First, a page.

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A new preference reversal in health utility measurement

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Abstract

A central assumption in health utility measurement is that preferences are invariant to the elicitation method that is used. This assumptioin is challenged by preferences reversals. Previous studies have observed prefrence resersals between choise and matching tasks and between choise and ranking tasks. We present a new preference reversal that entirely choise-based. Because choise is the basic primitive of economics and utility theory, this preference reversal is more fundamental and troubling. The preference reversal was observed in two studies regarding health states after stroke. Both studies involved large representative samples from the Spanish population, interwied professionally and face-to-face. Possible explanations for the preference reversal are the anticipation of disappointment and elation is risky choise anda the impact of ethical co0nsiderations about the value of live.

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Bibliographic Info

Paper provided by Centro de Estudios Andaluces in its series Economic Working Papers at Centro de Estudios Andaluces with number E2007/15.

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Length: 35 pages
Date of creation: 2007
Date of revision:
Handle: RePEc:cea:doctra:e2007_15

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Keywords: Health utility measurement; preference reversal; choice behavior;

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  1. Chris Starmer, 2000. "Developments in Non-expected Utility Theory: The Hunt for a Descriptive Theory of Choice under Risk," Journal of Economic Literature, American Economic Association, American Economic Association, vol. 38(2), pages 332-382, June.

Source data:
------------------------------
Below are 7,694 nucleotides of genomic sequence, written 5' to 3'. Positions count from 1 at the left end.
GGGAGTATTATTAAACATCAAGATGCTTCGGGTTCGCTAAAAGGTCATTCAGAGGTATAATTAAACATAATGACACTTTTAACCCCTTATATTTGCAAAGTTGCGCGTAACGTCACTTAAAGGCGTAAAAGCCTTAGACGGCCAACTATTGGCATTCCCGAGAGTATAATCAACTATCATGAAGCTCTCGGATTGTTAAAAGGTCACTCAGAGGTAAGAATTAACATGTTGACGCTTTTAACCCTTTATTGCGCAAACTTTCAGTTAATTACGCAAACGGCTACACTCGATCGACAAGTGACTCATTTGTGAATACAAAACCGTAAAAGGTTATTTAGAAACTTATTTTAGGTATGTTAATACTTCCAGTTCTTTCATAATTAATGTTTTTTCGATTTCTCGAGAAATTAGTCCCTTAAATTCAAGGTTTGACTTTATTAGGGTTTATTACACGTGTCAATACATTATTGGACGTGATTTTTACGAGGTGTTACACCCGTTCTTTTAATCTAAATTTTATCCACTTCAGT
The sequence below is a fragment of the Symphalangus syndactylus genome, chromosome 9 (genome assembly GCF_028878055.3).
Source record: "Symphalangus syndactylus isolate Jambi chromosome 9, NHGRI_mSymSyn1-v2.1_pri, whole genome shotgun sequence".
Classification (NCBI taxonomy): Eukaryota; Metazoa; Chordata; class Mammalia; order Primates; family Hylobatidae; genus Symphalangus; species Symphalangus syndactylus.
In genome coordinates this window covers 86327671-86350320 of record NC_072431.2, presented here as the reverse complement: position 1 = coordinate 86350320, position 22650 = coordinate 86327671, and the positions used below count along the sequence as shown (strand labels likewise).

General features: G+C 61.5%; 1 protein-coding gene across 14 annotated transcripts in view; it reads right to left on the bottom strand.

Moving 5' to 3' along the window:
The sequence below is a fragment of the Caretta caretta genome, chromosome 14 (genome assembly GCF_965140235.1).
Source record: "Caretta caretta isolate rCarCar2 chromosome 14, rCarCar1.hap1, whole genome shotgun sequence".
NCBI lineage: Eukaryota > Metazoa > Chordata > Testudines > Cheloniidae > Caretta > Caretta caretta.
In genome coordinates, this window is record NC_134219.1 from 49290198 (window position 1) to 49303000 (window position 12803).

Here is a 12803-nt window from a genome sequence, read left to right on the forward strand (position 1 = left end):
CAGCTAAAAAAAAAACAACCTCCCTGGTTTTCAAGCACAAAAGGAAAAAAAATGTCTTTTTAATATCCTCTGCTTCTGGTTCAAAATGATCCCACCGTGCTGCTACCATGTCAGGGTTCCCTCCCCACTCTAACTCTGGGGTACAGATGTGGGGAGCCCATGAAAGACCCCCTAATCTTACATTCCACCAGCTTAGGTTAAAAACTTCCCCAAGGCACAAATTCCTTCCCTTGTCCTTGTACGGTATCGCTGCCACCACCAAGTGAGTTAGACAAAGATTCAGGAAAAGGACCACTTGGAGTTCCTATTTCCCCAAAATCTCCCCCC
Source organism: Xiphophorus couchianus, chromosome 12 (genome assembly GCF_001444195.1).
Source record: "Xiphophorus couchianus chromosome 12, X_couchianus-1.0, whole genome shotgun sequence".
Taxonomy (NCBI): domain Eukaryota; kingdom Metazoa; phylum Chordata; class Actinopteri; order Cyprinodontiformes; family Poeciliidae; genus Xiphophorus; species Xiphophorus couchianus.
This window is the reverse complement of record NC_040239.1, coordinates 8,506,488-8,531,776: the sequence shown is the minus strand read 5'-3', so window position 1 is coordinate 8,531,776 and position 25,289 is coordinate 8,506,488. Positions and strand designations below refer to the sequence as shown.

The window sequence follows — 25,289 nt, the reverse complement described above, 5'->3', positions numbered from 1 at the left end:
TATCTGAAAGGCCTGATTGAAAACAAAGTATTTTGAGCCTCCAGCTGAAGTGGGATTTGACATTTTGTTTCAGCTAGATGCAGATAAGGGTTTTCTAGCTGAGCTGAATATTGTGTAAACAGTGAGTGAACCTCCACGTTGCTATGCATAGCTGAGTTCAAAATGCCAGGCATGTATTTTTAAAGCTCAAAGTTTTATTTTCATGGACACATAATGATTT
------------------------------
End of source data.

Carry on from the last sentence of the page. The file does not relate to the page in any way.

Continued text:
2. Birnbaum, Michael H. & Sutton, Sara E., 1992. "Scale convergence and utility measurement," Organizational Behavior and Human Decision Processes, Elsevier, Elsevier, vol. 52(2), pages 183-215, July.
  3. Tversky, Amos & Slovic, Paul & Kahneman, Daniel, 1990. "The Causes of Preference Reversal," American Economic Review, American Economic Association, American Economic Association, vol. 80(1), pages 204-17, March.
  4. Handa, Jagdish, 1977. "Risk, Probabilities, and a New Theory of Cardinal Utility," Journal of Political Economy, University of Chicago Press, University of Chicago Press, vol. 85(1), pages 97-122, February.
  5. Amos Tversky & Daniel Kahneman, 1979. "Prospect Theory: An Analysis of Decision under Risk," Levine's Working Paper Archive 7656, David K. Levine.
  6. Loomes, Graham & Sugden, Robert, 1986. "Disappointment and Dynamic Consistency in Choice under Uncertainty," Review of Economic Studies, Wiley Blackwell, Wiley Blackwell, vol. 53(2), pages 271-82, April.
  7. Peter Fishburn, 1980. "A simple model for the utility of gambling," Psychometrika, Springer, Springer, vol. 45(4), pages 435-448, December.
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Cited by:
  1. Ulrich Schmidt & Michael Stolpe, 2011. "Transitivity in health utility measurement: An experimental analysis," Health Economics Review, Springer, Springer, vol. 1(1), pages 1-4, December.

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